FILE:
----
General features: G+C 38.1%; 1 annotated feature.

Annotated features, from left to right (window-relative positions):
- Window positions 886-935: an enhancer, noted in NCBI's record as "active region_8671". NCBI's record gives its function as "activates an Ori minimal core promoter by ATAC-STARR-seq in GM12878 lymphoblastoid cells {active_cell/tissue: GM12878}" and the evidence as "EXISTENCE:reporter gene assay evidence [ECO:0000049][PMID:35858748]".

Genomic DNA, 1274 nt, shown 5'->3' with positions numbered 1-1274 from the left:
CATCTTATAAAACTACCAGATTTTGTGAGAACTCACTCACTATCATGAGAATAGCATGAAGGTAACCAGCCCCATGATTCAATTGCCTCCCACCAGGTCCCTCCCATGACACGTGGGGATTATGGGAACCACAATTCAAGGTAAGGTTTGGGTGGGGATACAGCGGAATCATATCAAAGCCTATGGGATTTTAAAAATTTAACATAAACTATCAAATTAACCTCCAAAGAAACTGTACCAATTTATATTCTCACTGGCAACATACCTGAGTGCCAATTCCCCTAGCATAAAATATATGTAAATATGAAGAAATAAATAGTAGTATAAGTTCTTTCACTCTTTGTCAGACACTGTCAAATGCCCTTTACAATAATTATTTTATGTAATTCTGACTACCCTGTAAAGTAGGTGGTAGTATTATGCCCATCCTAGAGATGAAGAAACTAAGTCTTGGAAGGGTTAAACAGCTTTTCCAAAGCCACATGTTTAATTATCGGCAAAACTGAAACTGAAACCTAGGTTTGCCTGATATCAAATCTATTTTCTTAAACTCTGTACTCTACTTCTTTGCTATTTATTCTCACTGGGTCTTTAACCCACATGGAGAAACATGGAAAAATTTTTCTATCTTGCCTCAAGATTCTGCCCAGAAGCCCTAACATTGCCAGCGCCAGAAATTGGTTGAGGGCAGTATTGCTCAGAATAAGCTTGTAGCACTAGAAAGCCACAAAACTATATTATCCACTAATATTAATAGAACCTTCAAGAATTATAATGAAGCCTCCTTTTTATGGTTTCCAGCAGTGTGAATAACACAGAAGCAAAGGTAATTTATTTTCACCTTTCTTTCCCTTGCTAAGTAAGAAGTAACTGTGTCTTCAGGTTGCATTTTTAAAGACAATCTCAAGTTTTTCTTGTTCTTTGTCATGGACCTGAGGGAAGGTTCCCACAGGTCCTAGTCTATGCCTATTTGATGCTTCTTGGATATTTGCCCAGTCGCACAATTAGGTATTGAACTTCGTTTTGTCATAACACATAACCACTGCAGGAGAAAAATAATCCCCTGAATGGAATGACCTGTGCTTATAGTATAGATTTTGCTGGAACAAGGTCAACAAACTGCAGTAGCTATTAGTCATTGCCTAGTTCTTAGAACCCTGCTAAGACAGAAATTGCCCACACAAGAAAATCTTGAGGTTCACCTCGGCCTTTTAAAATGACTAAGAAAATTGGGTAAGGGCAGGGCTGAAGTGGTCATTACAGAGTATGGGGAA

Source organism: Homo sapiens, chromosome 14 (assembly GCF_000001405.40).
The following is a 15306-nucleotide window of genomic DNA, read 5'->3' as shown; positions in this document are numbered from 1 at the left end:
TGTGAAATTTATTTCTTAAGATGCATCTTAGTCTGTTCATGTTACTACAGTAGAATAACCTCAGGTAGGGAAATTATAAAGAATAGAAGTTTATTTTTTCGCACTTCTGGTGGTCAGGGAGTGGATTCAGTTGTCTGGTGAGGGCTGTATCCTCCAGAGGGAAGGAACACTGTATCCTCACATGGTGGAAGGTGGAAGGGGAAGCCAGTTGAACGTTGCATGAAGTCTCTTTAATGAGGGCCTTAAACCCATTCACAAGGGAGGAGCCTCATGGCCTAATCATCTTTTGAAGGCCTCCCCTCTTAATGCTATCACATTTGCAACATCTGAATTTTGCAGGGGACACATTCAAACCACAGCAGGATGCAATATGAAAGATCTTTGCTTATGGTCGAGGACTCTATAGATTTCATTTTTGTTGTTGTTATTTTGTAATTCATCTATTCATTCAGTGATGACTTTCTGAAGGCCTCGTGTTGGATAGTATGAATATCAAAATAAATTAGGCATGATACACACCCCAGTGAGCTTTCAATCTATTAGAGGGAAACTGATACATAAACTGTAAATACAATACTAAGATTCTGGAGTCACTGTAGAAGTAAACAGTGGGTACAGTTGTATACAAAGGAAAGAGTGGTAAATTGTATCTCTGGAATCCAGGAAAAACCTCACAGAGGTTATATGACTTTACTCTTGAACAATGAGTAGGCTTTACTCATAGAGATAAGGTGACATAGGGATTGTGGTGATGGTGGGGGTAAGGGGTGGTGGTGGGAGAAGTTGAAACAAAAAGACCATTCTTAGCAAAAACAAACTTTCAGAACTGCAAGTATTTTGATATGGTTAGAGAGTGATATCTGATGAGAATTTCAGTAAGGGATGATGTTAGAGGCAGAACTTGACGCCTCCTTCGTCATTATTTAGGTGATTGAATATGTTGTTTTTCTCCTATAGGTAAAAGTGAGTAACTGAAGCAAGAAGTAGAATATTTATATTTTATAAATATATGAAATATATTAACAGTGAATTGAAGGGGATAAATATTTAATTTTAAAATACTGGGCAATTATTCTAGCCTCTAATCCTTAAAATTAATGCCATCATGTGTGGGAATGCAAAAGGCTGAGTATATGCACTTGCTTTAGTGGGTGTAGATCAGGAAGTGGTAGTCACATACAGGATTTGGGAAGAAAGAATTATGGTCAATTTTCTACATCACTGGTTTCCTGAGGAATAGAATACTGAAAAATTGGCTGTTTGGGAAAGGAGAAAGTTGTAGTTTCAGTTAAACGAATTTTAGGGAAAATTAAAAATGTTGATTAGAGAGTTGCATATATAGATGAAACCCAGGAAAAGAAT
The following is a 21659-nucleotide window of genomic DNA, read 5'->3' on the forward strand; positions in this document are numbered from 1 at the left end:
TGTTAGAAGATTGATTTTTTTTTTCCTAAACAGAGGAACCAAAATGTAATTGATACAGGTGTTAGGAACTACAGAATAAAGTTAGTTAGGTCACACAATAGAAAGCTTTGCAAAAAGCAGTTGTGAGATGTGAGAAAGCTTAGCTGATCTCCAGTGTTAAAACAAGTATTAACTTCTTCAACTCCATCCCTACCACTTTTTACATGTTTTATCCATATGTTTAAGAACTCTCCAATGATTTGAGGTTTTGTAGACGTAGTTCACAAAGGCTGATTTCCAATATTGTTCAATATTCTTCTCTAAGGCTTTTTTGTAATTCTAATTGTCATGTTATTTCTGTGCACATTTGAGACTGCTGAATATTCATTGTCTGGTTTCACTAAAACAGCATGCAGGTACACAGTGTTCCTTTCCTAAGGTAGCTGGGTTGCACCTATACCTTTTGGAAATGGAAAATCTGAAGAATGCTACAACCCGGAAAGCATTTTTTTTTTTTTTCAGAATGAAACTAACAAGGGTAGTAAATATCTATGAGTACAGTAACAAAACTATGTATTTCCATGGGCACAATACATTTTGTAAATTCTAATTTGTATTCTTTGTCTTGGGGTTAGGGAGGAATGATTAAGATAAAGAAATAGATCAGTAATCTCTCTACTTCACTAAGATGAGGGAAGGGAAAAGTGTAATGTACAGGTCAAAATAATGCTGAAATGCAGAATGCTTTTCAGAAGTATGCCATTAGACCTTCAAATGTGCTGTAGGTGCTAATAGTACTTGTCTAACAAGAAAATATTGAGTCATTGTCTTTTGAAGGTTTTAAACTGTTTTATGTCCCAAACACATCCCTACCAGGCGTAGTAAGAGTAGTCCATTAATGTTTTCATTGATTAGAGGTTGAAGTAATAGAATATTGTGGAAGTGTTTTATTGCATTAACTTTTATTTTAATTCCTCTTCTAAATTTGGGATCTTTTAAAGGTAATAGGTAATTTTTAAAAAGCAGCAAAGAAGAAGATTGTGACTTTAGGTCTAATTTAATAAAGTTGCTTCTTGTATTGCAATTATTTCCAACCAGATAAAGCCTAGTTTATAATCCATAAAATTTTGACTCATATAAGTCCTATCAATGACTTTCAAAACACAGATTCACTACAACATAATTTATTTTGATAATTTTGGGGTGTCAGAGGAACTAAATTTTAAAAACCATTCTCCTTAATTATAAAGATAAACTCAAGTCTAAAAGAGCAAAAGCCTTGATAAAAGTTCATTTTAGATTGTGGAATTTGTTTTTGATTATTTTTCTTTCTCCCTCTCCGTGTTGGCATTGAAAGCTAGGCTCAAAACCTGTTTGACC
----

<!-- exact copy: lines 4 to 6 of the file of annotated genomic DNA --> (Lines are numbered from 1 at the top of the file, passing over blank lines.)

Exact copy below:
Genomic DNA, 1274 nt, shown 5'->3' with positions numbered 1-1274 from the left:
CATCTTATAAAACTACCAGATTTTGTGAGAACTCACTCACTATCATGAGAATAGCATGAAGGTAACCAGCCCCATGATTCAATTGCCTCCCACCAGGTCCCTCCCATGACACGTGGGGATTATGGGAACCACAATTCAAGGTAAGGTTTGGGTGGGGATACAGCGGAATCATATCAAAGCCTATGGGATTTTAAAAATTTAACATAAACTATCAAATTAACCTCCAAAGAAACTGTACCAATTTATATTCTCACTGGCAACATACCTGAGTGCCAATTCCCCTAGCATAAAATATATGTAAATATGAAGAAATAAATAGTAGTATAAGTTCTTTCACTCTTTGTCAGACACTGTCAAATGCCCTTTACAATAATTATTTTATGTAATTCTGACTACCCTGTAAAGTAGGTGGTAGTATTATGCCCATCCTAGAGATGAAGAAACTAAGTCTTGGAAGGGTTAAACAGCTTTTCCAAAGCCACATGTTTAATTATCGGCAAAACTGAAACTGAAACCTAGGTTTGCCTGATATCAAATCTATTTTCTTAAACTCTGTACTCTACTTCTTTGCTATTTATTCTCACTGGGTCTTTAACCCACATGGAGAAACATGGAAAAATTTTTCTATCTTGCCTCAAGATTCTGCCCAGAAGCCCTAACATTGCCAGCGCCAGAAATTGGTTGAGGGCAGTATTGCTCAGAATAAGCTTGTAGCACTAGAAAGCCACAAAACTATATTATCCACTAATATTAATAGAACCTTCAAGAATTATAATGAAGCCTCCTTTTTATGGTTTCCAGCAGTGTGAATAACACAGAAGCAAAGGTAATTTATTTTCACCTTTCTTTCCCTTGCTAAGTAAGAAGTAACTGTGTCTTCAGGTTGCATTTTTAAAGACAATCTCAAGTTTTTCTTGTTCTTTGTCATGGACCTGAGGGAAGGTTCCCACAGGTCCTAGTCTATGCCTATTTGATGCTTCTTGGATATTTGCCCAGTCGCACAATTAGGTATTGAACTTCGTTTTGTCATAACACATAACCACTGCAGGAGAAAAATAATCCCCTGAATGGAATGACCTGTGCTTATAGTATAGATTTTGCTGGAACAAGGTCAACAAACTGCAGTAGCTATTAGTCATTGCCTAGTTCTTAGAACCCTGCTAAGACAGAAATTGCCCACACAAGAAAATCTTGAGGTTCACCTCGGCCTTTTAAAATGACTAAGAAAATTGGGTAAGGGCAGGGCTGAAGTGGTCATTACAGAGTATGGGGAA

Source organism: Homo sapiens, chromosome 14 (assembly GCF_000001405.40).